May 3, 2013 Teenagers with high blood pressure appear to have better psychological adjustment and enjoy higher quality of life than those with normal blood pressure, suggests a study in the May issue of Psychosomatic Medicine: Journal of Biobehavioral Medicine, the official journal of the American Psychosomatic Society.
"This is the first report linking elevated blood pressure to quality of life and psychosocial adaptation in a large epidemiological study of adolescents," according to the report by Dr Angela Berendes of University of Göttingen, Germany, and colleagues. The authors speculate on some possible reasons for their surprising results -- including "repressed emotions" or even a "stress-dampening effect" of high blood pressure (hypertension).
High Blood Pressure Linked to Better Quality of Life in Teens
The researchers analyzed data on blood pressure, quality of life, and psychological distress in approximately 7,700 teenagers from a German nationwide study. Overall 10.7 percent of the teens had high blood pressure -- a rate about twice as high as expected.
Not surprisingly, adolescents with hypertension were more likely to be obese and less physically fit than those with normal blood pressure. They spent more time watching TV or playing video games and had more adverse health behaviors, including alcohol consumption.
But unexpectedly, teens with high blood pressure were better off in several ways -- including being more academically successful than those with normal blood pressure. Quality of life was also rated better by adolescents with high blood pressure, with higher scores in the areas of family life, self-esteem, and physical well-being.
The difference in quality of life remained significant after adjustment for other factors, and was supported by parental ratings of fewer emotional, conduct, and other problems. Teens with high blood pressure were also less likely to have problems with hyperactivity.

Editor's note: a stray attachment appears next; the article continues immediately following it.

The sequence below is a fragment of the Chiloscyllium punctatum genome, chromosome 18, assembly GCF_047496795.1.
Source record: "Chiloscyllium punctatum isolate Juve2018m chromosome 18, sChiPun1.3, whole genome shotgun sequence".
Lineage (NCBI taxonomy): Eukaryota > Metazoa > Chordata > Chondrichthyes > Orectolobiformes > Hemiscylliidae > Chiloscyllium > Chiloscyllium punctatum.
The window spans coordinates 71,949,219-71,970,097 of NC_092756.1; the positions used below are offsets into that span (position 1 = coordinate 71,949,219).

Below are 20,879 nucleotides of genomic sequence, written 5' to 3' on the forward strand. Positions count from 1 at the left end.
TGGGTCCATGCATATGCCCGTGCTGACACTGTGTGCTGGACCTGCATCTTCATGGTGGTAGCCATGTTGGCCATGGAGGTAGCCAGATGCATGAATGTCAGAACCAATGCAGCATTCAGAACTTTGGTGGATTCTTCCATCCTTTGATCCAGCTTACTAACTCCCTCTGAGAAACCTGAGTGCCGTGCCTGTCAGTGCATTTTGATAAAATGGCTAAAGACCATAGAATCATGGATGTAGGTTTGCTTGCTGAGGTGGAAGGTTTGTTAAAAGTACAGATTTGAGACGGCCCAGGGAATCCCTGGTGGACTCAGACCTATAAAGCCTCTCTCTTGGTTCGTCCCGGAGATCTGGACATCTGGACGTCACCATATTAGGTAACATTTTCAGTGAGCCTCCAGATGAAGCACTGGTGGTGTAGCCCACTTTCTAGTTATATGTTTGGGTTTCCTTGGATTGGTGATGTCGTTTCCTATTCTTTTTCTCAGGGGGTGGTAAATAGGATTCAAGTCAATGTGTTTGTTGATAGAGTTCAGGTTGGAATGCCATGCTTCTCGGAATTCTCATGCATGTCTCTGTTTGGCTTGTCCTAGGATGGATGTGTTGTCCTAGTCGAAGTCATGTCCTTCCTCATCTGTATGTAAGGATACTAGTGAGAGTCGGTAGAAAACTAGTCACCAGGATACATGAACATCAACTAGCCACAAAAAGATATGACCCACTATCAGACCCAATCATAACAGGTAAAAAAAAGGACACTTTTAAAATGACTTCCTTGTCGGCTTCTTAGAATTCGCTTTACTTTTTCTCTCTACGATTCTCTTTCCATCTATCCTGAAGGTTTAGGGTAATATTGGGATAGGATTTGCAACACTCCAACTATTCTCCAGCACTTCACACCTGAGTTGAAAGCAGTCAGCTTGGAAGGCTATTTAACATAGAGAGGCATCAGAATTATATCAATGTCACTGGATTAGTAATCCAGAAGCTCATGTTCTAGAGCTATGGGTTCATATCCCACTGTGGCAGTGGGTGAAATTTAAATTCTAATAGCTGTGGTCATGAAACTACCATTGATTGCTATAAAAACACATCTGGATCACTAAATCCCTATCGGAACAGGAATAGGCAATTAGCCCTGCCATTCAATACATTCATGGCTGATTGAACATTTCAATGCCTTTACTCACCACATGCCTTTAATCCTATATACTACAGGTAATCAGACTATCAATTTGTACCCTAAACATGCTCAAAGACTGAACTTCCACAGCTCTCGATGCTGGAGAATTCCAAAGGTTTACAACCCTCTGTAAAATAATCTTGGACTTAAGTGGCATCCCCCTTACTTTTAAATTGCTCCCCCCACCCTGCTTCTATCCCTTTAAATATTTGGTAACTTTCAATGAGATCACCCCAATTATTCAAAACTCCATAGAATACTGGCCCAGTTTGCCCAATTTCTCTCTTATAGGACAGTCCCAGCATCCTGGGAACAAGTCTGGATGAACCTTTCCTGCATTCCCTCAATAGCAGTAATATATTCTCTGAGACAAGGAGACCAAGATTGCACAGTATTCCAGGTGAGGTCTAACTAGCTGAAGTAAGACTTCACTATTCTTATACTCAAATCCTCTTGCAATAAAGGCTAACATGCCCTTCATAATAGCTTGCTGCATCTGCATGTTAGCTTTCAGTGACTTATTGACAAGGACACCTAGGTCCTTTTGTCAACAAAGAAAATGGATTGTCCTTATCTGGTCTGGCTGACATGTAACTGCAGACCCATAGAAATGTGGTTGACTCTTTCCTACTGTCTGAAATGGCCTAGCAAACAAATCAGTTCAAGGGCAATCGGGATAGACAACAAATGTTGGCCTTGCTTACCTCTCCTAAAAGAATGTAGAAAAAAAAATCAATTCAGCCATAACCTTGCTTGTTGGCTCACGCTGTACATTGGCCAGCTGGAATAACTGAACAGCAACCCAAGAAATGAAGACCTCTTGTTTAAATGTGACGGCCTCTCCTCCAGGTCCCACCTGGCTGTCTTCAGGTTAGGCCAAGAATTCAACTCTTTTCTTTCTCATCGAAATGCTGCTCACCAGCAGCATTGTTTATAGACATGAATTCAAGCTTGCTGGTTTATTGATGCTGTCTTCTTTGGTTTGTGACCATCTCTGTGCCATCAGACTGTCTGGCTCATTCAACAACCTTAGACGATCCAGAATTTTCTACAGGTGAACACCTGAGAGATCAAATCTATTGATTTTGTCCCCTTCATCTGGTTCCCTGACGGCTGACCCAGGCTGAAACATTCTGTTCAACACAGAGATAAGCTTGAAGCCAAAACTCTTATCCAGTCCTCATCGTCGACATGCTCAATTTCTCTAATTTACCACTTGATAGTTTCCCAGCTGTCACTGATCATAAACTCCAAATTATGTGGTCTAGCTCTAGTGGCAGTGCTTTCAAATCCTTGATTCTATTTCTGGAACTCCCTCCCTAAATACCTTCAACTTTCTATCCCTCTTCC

Associations May Reflect High Achievement, Repressed Emotions, or…?
High blood pressure is one of the most frequent chronic conditions, leading to high rates of illness and death. It can remain asymptomatic for years, causing blood vessel and organ damage if not detected and controlled.
Hypertension may start in childhood and adolescence, persisting into adulthood. Previous studies have found lower levels of psychological distress in adults who have high blood pressure but are unaware of it. In contrast, quality of life appears to be reduced for patients whose hypertension is diagnosed and treated.
The new study finds similar, "seemingly contradictory" results in adolescents. Although their study can't conclusively explain the associations, Dr Berendes and coauthors discuss some possible theories: • Teens who are more achievement-oriented and do better in school may experience increased stress, leading to higher blood pressure -- but also to better self-esteem and quality of life. • Some teens may repress their negative emotions, causing them to have higher blood pressure -- as well as to give higher ratings of psychological functioning and quality of life. • High blood pressure may actually act to dampen negative emotions -- some studies have suggested that a rise in blood pressure may reduce perceived stress.
Whatever the explanations, the new study finds highly consistent links between high blood pressures, lower distress, and higher quality of life, suggesting "a real and epidemiologically relevant association," Dr Berendes and coauthors conclude. More research is needed to clarify the study implications -- particularly in young patients who are unaware of and have yet to experience long-term damage related to high blood pressure.
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The above story is based on materials provided by Wolters Kluwer Health: Lippincott Williams & Wilkins, via Newswise.
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- Angela Berendes, Thomas Meyer, Martin Hulpke-Wette, and Christoph Herrmann-Lingen. Association of Elevated Blood Pressure With Low Distress and Good Quality of Life: Results From the Nationwide Representative German Health Interview and Examination Survey for Children and Adolescents. Psychosom Med, May 2013 75:422-428; DOI: 10.1097/PSY.0b013e31828ef0c2
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